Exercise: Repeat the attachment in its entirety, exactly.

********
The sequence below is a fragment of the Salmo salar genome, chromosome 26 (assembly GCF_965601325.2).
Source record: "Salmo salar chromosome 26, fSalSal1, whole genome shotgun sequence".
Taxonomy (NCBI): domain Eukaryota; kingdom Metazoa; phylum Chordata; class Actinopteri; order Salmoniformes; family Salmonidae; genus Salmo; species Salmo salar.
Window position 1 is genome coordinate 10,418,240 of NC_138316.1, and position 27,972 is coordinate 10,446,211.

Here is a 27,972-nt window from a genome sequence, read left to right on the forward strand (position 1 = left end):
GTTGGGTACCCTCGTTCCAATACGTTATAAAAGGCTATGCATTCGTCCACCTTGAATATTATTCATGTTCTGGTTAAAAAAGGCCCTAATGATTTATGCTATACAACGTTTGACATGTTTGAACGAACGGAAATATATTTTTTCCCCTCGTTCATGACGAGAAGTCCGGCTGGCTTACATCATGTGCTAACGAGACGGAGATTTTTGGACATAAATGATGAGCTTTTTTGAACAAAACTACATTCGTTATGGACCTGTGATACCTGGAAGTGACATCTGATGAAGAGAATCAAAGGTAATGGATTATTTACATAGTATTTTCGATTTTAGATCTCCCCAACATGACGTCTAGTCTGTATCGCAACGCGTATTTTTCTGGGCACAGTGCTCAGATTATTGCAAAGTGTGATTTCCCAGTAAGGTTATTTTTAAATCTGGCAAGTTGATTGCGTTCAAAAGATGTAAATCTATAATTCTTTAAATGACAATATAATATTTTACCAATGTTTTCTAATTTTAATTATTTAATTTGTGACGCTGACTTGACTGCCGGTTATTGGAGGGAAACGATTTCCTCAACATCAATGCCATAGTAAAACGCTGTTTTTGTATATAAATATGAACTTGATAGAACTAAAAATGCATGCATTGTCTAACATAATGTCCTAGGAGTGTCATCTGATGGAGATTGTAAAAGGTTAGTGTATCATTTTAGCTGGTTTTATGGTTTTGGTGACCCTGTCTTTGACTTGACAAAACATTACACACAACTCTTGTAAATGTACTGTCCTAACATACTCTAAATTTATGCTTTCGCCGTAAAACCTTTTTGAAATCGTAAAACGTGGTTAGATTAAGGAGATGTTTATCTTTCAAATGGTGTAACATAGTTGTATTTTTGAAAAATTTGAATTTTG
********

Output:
The sequence below is a fragment of the Salmo salar genome, chromosome 26 (assembly GCF_965601325.2).
Source record: "Salmo salar chromosome 26, fSalSal1, whole genome shotgun sequence".
Taxonomy (NCBI): domain Eukaryota; kingdom Metazoa; phylum Chordata; class Actinopteri; order Salmoniformes; family Salmonidae; genus Salmo; species Salmo salar.
Window position 1 is genome coordinate 10,418,240 of NC_138316.1, and position 27,972 is coordinate 10,446,211.

Here is a 27,972-nt window from a genome sequence, read left to right on the forward strand (position 1 = left end):
GTTGGGTACCCTCGTTCCAATACGTTATAAAAGGCTATGCATTCGTCCACCTTGAATATTATTCATGTTCTGGTTAAAAAAGGCCCTAATGATTTATGCTATACAACGTTTGACATGTTTGAACGAACGGAAATATATTTTTTCCCCTCGTTCATGACGAGAAGTCCGGCTGGCTTACATCATGTGCTAACGAGACGGAGATTTTTGGACATAAATGATGAGCTTTTTTGAACAAAACTACATTCGTTATGGACCTGTGATACCTGGAAGTGACATCTGATGAAGAGAATCAAAGGTAATGGATTATTTACATAGTATTTTCGATTTTAGATCTCCCCAACATGACGTCTAGTCTGTATCGCAACGCGTATTTTTCTGGGCACAGTGCTCAGATTATTGCAAAGTGTGATTTCCCAGTAAGGTTATTTTTAAATCTGGCAAGTTGATTGCGTTCAAAAGATGTAAATCTATAATTCTTTAAATGACAATATAATATTTTACCAATGTTTTCTAATTTTAATTATTTAATTTGTGACGCTGACTTGACTGCCGGTTATTGGAGGGAAACGATTTCCTCAACATCAATGCCATAGTAAAACGCTGTTTTTGTATATAAATATGAACTTGATAGAACTAAAAATGCATGCATTGTCTAACATAATGTCCTAGGAGTGTCATCTGATGGAGATTGTAAAAGGTTAGTGTATCATTTTAGCTGGTTTTATGGTTTTGGTGACCCTGTCTTTGACTTGACAAAACATTACACACAACTCTTGTAAATGTACTGTCCTAACATACTCTAAATTTATGCTTTCGCCGTAAAACCTTTTTGAAATCGTAAAACGTGGTTAGATTAAGGAGATGTTTATCTTTCAAATGGTGTAACATAGTTGTATTTTTGAAAAATTTGAATTTTG